Hello, my name is***** am a qualified lawyer and I will be assisting you with your question today. On the balance of probabilities do you believe he is a dealer?
Thanks calling shortly
Hi there, so when a consumer makes a purchase from a business seller, they will have certain 'statutory' rights under the Consumer Rights Act 2015. The law states that the goods must be:
· of satisfactory quality – they must not be faulty or damaged when you receive them;
· as described – they must match any description given to you at the time of purchase; and
· fit for purpose – they should be fit for the purpose they are supplied for,
If they do not match the above requirements, you will have certain legal remedies against the seller.
If the goods do not meet the criteria mentioned above, you will have the following rights:
1. Reject them and request a refund - this is only possible if the rejection occurs within 30 days of purchase.
2. Ask for a repair or replacement – if you are too late to reject the goods or do not wish to get a refund straight away, you can ask the seller for a repair or replacement. Obviously a repair is not possible here so it would be a replacement.
If there is still time to reject the goods and request a refund, you may do so. You can quote the applicable rights you have under the Consumer Rights Act as mentioned above. If they appear reluctant to assist, write to them one more time, warn them that they have 7 days to comply and inform them that if they fail to meet their legal obligations, you will have no choice but to report them to Trading Standards and start legal proceedings to seek compensation for your losses. This can be done via www.moneyclaim.gov.uk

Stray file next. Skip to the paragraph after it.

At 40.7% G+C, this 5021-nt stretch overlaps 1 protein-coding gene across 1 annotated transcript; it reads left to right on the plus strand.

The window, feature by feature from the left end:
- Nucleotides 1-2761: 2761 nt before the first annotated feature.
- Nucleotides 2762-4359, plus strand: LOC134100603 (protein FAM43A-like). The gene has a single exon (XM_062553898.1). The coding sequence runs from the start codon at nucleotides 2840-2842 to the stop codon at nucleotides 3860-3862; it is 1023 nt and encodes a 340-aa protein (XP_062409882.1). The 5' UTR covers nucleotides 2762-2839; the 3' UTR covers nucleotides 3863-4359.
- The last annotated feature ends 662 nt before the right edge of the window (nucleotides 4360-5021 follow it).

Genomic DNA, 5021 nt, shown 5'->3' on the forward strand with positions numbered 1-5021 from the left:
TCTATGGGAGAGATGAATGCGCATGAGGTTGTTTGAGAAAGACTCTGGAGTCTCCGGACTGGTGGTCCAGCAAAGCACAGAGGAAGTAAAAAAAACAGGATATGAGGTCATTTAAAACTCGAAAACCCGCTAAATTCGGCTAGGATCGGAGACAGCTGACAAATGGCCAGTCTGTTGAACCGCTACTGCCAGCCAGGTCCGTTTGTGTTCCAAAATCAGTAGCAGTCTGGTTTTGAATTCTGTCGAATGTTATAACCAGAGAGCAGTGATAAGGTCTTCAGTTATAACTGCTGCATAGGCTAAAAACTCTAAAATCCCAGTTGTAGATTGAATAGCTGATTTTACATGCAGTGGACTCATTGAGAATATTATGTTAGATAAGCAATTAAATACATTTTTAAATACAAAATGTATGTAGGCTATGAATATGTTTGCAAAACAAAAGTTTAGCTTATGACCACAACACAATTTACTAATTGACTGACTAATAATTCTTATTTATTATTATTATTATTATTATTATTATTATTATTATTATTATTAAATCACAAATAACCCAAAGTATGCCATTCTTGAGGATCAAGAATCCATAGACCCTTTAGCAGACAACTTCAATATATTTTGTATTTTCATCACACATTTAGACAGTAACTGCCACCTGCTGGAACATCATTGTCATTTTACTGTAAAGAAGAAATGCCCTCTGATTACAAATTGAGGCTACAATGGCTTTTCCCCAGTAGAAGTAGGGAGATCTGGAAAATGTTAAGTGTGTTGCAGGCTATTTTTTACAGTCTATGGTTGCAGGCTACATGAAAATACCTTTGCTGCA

If you mean the claims and the hearing fees for the court, then yes you can ask for those to be reimbursed by the other party, but only if you win. Also you do not include them in the original claim, these are claimed once a decision is made in your favour
Yes you can label it as such but only if you ate trying to settle, not if ypu are trying to threaten legal action without attempts to settle
Assuming you are claiming £5650 in total then it would be £410 claim fee if submitted online and then a hearing fee of £335
Hi there, whether he is a trader or not is going to be something a court decides on when they look at his activities in selling horses. The fact that he has other employment certainly does not mean he cannot be a trader, you can have a main job and still be considered a trader as a separate or secondary business involvement. If he is genuinely not a trader then you can only pursue him under a misrepresentation or breach of contract claim. You need to take into account the advert and also what was discussed prior to sale. he advert will at least be a documentary piece of evidence, the verbal discussions will be your word against theirs so eventually the court will have to decide whose version of events they think is more credible
Well it is a basic case of were you told something that did not turn out to be the case. Misrepresentation is just that - the seller misrepresents the item they have sold you by providing an inaccurate description, either in the advert or in subsequent discussions and such description has influenced your decision to buy the item. Do not get bogged down with legalese, not only does it not really exist much in these circumstances but it is best to keep things to the face and important matters rather than complicate it